"This failure to promote renewables ... is exacerbated by inadequate infrastructure investment despite subsidies for fossil fuel production and promotion of a 'gas-led' economic recovery following COVID-19," the ranking said. 

"The country's international standing has been damaged by climate denialism by politicians, refusal to increase ambition and refusal to recommit to international green finance mechanisms."

Police shoot dead Indigenous man in Sydney.

An Aboriginal man allegedly armed with a knife and axe has been shot dead by police outside a suburban Sydney home, the second Indigenous person to die in NSW custody in three days.

Officers visited a home in Seven Hills to arrest the man - named in media reports as Stanley Russell - about 11.20am on Tuesday, when police say he approached them with the weapons before "a physical confrontation ensued" and he was shot.

NSW Acting Assistant Commissioner Julie Boon said four officers were in attendance and the shots were fired inside the home.

But she was unable to confirm how many officers discharged their weapon or how many times the 45-year-old man was shot.

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"Officers let out a number of shots, unfortunately the man collapsed," Ms Boon said.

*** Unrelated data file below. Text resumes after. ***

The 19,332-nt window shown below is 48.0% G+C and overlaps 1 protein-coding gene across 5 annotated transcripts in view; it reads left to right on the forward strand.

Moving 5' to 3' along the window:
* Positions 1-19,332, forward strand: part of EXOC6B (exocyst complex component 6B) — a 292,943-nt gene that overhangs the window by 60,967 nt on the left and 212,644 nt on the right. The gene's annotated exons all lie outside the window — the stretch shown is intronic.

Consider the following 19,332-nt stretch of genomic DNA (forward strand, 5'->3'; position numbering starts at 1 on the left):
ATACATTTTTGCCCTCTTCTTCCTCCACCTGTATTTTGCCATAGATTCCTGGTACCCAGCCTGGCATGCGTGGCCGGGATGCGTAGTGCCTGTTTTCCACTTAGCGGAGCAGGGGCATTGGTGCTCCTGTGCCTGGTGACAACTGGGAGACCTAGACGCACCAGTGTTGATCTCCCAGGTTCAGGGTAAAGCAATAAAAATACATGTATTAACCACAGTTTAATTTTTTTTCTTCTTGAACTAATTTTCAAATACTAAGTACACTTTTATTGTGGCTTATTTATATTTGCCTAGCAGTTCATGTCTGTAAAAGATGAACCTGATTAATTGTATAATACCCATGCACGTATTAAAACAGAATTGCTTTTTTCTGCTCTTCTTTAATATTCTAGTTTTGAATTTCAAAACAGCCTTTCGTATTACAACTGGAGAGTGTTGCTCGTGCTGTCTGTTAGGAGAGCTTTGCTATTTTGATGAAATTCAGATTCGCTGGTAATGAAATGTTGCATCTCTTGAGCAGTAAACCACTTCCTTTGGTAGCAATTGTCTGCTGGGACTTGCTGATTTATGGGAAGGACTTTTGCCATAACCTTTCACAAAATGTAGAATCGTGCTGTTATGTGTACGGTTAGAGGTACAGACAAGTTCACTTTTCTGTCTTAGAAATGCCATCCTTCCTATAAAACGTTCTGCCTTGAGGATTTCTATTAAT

They conducted CPR until ambulance paramedics arrived, but Mr Russell could not be revived.

The Law Enforcement Conduct Commission is independently monitoring a review by the NSW Police Professional Standards Command.

An Indigenous man also died in custody on Sunday.

The 26-year-old was found unresponsive at Shortland Correctional Centre in Cessnock on Sunday morning, and pronounced dead, Corrective Services NSW have confirmed.

Corrective Services and police are investigating the incident.

Both deaths will be subject to a coronial inquest.

Around the world.

- Australian tennis star Dylan Alcott has announced he will retire from the sport after the 2022 Australian Open. This 30-year-old has won 23 Grand Slam titles. 

- UK authorities say all those working in the NHS and social care in England will have to be vaccinated against COVID-19 by April 1.

- The COVID-19 pandemic and vaccination campaign could result in a global shortfall of one billion syringes by next year, says the World Health Organisation.

- With AAP

Feature image: ABC 20/20/Getty/Bradley Kanaris/David M. Benett/Dave Benett.